American Express changes

From November, the amount BA Amex and BA Amex Premium Plus cardholders will need to spend every year to get "two-for-one" companion vouchers will rise to £15,000.

American Express is also increasing the annual fee for its Amex Premium Plus card from £250 to £300 - an inflation-busting 20% increase.

It's safe to say the change went down badly with some of our readers...

Does anyone really think paying over £600 per year for an American Express Platinum card is good value? They must be absolutely nuts!!!!

Big Daddy Smooth

These increases from Amex are outrageous and totally unacceptable. I will be cutting up my card and sending it back.


A spokesman for Amex said the companion voucher "remains an industry-leading credit card benefit", while both cards "continue to provide great value for customers".


Money news of week: Inflation falls by less than expected | Wages grow | Fuel warning for drivers

On Wednesday, we found out that inflation has eased to 3.2%from 3.4% when the Office for National Statistics released the latest data.

Economists had predicted the figure, which covers the month of March, would fall to 3.1%.

It's important to remember that this doesn't mean prices are coming down - they are just rising slower.

All eyes will now turn to decision-makers at the Bank of England as they prepare to consider cutting interests rates next month.

You can read more on that here...

A day earlier, the ONS released its latest data on wage growth.

Wages excluding bonuses grew by 6% in the three months to the end of February, compared with the same period a year ago.

A Reuters poll of economists had predicted wage growth would slow to 5.8% from 6.1% in November to January.

The figures, while welcome on the face of it for struggling households, made for worrying reading at the Bank of England, which is assessing the timing for a long-awaited interest rate cut in its battle against inflation.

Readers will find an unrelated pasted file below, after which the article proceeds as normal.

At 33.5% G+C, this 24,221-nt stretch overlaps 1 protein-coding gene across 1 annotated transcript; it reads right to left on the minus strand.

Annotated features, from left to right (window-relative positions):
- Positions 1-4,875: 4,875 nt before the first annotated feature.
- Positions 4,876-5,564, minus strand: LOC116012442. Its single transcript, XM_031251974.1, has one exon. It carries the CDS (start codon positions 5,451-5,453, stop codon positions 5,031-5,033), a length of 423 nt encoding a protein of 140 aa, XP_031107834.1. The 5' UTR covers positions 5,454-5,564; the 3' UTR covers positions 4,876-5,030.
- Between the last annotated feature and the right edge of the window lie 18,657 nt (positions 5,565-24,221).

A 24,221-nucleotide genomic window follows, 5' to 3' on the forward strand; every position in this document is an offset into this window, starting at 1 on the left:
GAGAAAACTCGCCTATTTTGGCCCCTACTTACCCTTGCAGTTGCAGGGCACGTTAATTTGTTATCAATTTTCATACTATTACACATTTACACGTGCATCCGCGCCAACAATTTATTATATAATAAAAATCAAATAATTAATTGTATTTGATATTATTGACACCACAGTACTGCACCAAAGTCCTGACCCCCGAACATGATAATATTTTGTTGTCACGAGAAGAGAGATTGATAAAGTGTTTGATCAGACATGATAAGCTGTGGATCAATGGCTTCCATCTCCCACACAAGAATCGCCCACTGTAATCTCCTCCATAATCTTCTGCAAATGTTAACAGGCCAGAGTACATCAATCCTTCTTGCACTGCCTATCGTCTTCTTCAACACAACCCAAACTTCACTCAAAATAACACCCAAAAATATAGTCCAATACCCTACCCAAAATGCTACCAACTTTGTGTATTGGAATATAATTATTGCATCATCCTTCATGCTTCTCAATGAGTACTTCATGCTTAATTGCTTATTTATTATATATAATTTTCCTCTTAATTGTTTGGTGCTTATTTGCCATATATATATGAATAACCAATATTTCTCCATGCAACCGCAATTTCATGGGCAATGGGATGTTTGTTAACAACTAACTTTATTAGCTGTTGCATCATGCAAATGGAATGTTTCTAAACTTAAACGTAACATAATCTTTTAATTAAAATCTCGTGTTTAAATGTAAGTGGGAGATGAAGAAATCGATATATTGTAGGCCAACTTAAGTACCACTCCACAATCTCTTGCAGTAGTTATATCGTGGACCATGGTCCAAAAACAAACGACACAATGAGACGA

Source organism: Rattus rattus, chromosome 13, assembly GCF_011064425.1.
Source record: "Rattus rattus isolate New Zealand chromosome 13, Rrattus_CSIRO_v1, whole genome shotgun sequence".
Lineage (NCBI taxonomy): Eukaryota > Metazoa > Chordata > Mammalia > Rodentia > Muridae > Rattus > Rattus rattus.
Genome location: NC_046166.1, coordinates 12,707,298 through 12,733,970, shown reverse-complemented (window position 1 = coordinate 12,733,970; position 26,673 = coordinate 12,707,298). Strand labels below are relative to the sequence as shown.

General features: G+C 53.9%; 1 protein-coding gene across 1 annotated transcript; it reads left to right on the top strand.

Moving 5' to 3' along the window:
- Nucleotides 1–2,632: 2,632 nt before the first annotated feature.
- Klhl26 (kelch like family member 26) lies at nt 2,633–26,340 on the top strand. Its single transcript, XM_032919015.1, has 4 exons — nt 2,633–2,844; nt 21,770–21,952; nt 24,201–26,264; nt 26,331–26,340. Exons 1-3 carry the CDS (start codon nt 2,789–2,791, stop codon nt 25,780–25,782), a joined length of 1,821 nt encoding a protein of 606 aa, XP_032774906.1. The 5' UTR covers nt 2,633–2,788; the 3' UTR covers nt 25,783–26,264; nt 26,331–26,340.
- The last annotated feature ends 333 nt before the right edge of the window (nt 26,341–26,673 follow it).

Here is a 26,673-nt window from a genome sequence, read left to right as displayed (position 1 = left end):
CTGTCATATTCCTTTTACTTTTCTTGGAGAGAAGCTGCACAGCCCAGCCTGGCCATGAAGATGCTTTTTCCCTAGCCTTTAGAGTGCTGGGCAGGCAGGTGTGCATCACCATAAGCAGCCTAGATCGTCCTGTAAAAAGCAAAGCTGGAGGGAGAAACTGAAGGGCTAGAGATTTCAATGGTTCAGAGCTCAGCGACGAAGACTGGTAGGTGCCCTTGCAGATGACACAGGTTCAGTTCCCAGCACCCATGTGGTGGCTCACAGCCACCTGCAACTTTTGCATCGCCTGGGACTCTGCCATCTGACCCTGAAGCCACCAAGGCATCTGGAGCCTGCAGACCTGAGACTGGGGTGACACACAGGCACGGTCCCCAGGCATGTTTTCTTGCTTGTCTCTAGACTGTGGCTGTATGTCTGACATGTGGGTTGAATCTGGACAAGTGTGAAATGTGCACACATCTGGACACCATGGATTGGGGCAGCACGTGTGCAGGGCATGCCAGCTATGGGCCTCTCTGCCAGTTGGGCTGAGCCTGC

We also got a warning from the RAC and AA after government data showed petrol prices had risen by 8p since the start of the year.

The two companies said the price at the pump could go well above 150p a litre.

During this week alone, the cost has gone up by 1.6p - there has not been a sharper weekly rise since August 2023.

Average pump prices for diesel have also increased to 157.5p, the highest since November 2023.

"With increased tensions in the Middle East, the cost of oil is only likely to go up, which could push petrol well above 150p a litre," RAC fuel price spokesman Simon Williams said.

This was echoed by AA fuel price spokesman Luke Bosdet, who said pump prices were climbing towards the point "drivers fear".

"It is a psychological shock that shouts out from the price boards each time motorists drive past," he said.


Welcome to Weekend Money

The Money blog is your place for consumer news, economic analysis and everything you need to know about the cost of living - bookmark

It runs with live updates every weekday - while on Saturdays we scale back and offer you a selection of weekend reads.

Check them out this morning and we'll be back on Monday with rolling news and features.

The Money team is Emily Mee, Bhvishya Patel, Jess Sharp, Katie Williams, Brad Young and Ollie Cooper, with sub-editing by Isobel Souster. The blog is edited by Jimmy Rice.


Tesla recalls thousands of cars | Meta's AI says it has disabled and gifted child | Sunak's benefits pledge

Tesla has recalled more than 3,800 of its Cybertruck models following complaints that the accelerator pedal is at risk of getting stuck, US regulators have announced.

The National Highway Traffic Safety Administration (NHTSA) had contacted the carmaker, founded and run by Elon Musk, about the issue earlier in the week.

That was after a video came to light, on the billionaire entrepreneur's X platform and TikTok, showing how a rubber cover attached to the accelerator could come loose, pinning the pedal down.

It has since been watched millions of times on both platforms.

Meta's AI has told a Facebook user it has a disabled child that was part of a New York gifted and talented programme.